Which is not very smart I think.  Were I to have an effective marketing plan, I'd take advantage of all of the above and put together a good campaign.  But I don't think in terms of "how can I sell more and more PICKUPS?"  Or "how can I make more and more MONEY?"  Because that's not what gets me going.

What gets me excited is great music.  And helping musicians make great music with inspiring pickups and instruments (and occasionally in my studio).  That is the singular focus of what I do and what I am about.

So, in these weeks before NAMM I start to worry that maybe I'm not doing it right.  Maybe I'm blowing it with my lack of marketing.  Maybe I should have tons of artist demo's at our booth and have artist signings and maybe I should be competing for top tier players and maybe I should have endorsement contracts, and maybe I should give pickups to all the players I like and maybe and maybe and on and on.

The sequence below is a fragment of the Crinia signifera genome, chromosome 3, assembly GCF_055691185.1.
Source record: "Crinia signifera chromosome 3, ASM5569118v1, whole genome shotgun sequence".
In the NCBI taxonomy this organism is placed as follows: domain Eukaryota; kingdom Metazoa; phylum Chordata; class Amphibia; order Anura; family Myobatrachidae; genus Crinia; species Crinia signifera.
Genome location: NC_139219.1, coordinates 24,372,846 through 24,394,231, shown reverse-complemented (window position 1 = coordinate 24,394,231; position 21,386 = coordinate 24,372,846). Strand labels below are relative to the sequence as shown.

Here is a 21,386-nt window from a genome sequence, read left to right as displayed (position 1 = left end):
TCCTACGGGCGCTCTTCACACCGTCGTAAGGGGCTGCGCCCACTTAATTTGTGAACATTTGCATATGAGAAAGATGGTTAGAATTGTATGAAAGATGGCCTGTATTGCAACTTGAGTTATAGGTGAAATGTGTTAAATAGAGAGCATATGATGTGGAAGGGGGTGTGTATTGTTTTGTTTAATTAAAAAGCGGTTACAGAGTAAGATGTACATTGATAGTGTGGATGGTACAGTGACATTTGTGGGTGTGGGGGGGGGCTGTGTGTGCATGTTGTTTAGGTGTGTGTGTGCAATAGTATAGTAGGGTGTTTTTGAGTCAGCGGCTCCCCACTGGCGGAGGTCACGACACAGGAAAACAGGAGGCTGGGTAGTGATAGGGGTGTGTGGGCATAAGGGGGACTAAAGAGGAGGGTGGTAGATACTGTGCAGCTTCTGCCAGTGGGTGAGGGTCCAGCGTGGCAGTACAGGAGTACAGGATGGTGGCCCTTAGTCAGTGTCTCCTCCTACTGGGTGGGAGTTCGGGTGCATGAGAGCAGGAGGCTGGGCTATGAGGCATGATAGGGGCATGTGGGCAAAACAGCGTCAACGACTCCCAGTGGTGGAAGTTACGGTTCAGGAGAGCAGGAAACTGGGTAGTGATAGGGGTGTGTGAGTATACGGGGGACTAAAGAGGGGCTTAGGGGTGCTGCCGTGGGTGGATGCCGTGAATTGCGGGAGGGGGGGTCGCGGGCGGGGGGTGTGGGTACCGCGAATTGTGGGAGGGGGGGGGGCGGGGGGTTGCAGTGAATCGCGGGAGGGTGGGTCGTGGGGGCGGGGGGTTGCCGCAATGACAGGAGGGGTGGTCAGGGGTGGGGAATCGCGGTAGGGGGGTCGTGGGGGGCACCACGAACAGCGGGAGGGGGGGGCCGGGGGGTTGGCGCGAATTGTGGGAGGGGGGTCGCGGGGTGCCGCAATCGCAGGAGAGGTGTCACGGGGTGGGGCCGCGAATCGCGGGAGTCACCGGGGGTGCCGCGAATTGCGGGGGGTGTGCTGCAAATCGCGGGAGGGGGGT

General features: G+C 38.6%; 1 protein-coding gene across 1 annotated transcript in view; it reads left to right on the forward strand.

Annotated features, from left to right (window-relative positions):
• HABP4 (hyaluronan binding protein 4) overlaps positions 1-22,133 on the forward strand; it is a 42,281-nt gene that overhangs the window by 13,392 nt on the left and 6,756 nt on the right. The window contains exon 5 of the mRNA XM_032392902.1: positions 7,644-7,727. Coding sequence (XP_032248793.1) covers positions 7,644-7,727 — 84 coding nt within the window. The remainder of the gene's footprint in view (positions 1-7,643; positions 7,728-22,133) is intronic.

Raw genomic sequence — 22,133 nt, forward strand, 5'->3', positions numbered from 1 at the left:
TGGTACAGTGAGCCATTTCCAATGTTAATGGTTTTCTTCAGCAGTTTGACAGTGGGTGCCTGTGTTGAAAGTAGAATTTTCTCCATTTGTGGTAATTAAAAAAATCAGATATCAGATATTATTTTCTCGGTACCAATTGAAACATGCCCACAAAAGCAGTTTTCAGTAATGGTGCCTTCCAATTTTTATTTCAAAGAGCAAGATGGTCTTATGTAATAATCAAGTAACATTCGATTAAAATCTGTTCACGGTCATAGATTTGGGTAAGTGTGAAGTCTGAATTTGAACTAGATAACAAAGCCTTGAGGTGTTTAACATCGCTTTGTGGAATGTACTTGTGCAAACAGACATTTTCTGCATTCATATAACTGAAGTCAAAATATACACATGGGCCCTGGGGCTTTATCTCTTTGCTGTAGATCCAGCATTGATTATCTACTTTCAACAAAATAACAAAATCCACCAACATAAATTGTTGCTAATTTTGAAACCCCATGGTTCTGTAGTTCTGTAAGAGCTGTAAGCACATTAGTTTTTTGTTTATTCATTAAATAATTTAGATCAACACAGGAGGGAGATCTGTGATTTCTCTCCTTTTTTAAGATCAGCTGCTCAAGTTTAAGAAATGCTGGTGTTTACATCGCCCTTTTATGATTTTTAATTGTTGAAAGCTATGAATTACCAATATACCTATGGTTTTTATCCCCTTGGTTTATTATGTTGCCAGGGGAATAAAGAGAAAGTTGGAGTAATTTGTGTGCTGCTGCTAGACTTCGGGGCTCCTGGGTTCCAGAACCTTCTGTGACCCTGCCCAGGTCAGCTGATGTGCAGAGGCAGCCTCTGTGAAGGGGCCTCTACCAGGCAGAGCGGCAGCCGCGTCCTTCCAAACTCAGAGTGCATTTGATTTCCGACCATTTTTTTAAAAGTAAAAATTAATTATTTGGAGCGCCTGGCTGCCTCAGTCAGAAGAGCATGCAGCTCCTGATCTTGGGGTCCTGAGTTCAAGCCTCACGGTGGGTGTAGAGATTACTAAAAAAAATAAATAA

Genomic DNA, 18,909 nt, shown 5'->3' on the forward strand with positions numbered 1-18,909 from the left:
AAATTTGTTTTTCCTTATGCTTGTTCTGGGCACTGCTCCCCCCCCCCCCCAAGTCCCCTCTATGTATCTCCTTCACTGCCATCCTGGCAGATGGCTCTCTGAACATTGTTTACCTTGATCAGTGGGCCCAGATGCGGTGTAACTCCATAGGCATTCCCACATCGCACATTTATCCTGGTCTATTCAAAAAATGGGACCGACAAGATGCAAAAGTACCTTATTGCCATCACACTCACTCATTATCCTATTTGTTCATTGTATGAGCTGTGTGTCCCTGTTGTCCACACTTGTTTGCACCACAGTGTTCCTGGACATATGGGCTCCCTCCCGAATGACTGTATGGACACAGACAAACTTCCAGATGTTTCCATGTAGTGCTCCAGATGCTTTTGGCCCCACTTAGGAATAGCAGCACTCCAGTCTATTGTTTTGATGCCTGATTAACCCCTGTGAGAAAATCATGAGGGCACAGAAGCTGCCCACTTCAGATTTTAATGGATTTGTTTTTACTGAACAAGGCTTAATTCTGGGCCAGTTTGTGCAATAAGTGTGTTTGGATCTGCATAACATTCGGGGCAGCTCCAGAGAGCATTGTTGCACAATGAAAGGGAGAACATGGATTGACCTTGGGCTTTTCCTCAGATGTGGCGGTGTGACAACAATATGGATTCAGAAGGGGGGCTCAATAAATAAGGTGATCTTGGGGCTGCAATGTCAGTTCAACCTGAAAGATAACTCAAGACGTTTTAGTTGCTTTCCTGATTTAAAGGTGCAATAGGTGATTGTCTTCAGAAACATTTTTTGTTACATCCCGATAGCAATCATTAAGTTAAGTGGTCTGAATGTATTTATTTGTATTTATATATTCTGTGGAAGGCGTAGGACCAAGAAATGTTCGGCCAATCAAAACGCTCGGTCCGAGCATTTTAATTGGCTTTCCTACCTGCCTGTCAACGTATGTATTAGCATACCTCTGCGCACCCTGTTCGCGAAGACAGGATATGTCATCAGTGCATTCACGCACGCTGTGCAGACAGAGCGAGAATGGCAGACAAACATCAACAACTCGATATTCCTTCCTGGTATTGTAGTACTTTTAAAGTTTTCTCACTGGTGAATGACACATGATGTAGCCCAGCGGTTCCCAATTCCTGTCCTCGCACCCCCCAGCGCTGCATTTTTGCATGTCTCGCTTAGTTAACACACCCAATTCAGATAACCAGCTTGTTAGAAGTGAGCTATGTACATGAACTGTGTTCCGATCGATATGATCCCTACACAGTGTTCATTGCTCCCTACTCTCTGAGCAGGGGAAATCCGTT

And then I think maybe this was all a big mistake and soon the fun will end.  Maybe I'll wake up and none of this will have happened. Then I'll go see my therapist and we'll start talking about my childhood again.  Ugh.

And then I calm down and realize that everything is as it should be.  That all of this has happened and is happening.  I am both lucky and skilled at what I do.  And I have a shop full of great people that believe in all this as much as I do.  I am truly blessed with the way my life has gone.

I will start working on some effective marketing.  I have to.  We have grown to the point where we can't afford not to.  Also, I want to see what is possible.  What will the next ten years bring as we grow and evolve into a "proper" company with a marketing department and a sales staff and an R & D division and a production floor?

I am genuinely curious.